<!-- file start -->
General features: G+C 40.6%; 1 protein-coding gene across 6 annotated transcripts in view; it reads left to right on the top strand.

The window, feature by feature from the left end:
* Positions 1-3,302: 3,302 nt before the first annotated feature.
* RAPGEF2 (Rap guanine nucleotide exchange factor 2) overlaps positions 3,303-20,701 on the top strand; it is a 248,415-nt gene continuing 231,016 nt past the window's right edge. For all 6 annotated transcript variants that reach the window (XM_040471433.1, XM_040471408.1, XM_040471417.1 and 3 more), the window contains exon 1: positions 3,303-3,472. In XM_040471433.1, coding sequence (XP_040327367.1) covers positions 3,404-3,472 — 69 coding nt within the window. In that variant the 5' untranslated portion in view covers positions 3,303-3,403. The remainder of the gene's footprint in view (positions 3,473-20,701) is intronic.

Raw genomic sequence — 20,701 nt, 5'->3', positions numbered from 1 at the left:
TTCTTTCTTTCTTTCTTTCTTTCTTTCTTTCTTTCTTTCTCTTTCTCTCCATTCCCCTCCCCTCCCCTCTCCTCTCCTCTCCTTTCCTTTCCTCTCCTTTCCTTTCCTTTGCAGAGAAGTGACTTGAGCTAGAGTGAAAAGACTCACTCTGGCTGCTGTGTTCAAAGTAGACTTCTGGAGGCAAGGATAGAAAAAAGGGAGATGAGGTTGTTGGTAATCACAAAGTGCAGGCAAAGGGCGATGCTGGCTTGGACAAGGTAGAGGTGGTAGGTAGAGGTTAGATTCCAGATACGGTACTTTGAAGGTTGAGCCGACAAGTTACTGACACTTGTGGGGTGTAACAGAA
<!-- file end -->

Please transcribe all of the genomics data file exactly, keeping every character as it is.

General features: G+C 40.6%; 1 protein-coding gene across 6 annotated transcripts in view; it reads left to right on the top strand.

The window, feature by feature from the left end:
* Positions 1-3,302: 3,302 nt before the first annotated feature.
* RAPGEF2 (Rap guanine nucleotide exchange factor 2) overlaps positions 3,303-20,701 on the top strand; it is a 248,415-nt gene continuing 231,016 nt past the window's right edge. For all 6 annotated transcript variants that reach the window (XM_040471433.1, XM_040471408.1, XM_040471417.1 and 3 more), the window contains exon 1: positions 3,303-3,472. In XM_040471433.1, coding sequence (XP_040327367.1) covers positions 3,404-3,472 — 69 coding nt within the window. In that variant the 5' untranslated portion in view covers positions 3,303-3,403. The remainder of the gene's footprint in view (positions 3,473-20,701) is intronic.

Raw genomic sequence — 20,701 nt, 5'->3', positions numbered from 1 at the left:
TTCTTTCTTTCTTTCTTTCTTTCTTTCTTTCTTTCTTTCTCTTTCTCTCCATTCCCCTCCCCTCCCCTCTCCTCTCCTCTCCTTTCCTTTCCTCTCCTTTCCTTTCCTTTGCAGAGAAGTGACTTGAGCTAGAGTGAAAAGACTCACTCTGGCTGCTGTGTTCAAAGTAGACTTCTGGAGGCAAGGATAGAAAAAAGGGAGATGAGGTTGTTGGTAATCACAAAGTGCAGGCAAAGGGCGATGCTGGCTTGGACAAGGTAGAGGTGGTAGGTAGAGGTTAGATTCCAGATACGGTACTTTGAAGGTTGAGCCGACAAGTTACTGACACTTGTGGGGTGTAACAGAA